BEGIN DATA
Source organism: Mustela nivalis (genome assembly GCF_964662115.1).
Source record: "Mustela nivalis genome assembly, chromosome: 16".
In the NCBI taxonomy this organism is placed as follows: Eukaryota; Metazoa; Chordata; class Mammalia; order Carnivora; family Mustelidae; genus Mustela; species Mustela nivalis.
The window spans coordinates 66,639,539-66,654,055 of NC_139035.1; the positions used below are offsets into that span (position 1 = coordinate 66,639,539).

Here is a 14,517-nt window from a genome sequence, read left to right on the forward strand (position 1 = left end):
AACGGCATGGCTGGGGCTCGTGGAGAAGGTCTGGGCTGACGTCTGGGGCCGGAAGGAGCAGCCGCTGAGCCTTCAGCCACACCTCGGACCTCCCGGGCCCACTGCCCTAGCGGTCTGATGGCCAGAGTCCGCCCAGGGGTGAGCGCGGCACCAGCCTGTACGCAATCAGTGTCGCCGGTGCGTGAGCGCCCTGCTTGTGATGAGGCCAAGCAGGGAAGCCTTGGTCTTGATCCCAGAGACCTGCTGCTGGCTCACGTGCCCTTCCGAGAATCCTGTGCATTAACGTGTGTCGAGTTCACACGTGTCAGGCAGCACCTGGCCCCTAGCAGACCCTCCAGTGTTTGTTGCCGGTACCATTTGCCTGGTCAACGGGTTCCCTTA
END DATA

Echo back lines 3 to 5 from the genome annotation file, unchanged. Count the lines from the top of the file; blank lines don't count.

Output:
In the NCBI taxonomy this organism is placed as follows: Eukaryota; Metazoa; Chordata; class Mammalia; order Carnivora; family Mustelidae; genus Mustela; species Mustela nivalis.
The window spans coordinates 66,639,539-66,654,055 of NC_139035.1; the positions used below are offsets into that span (position 1 = coordinate 66,639,539).

Here is a 14,517-nt window from a genome sequence, read left to right on the forward strand (position 1 = left end):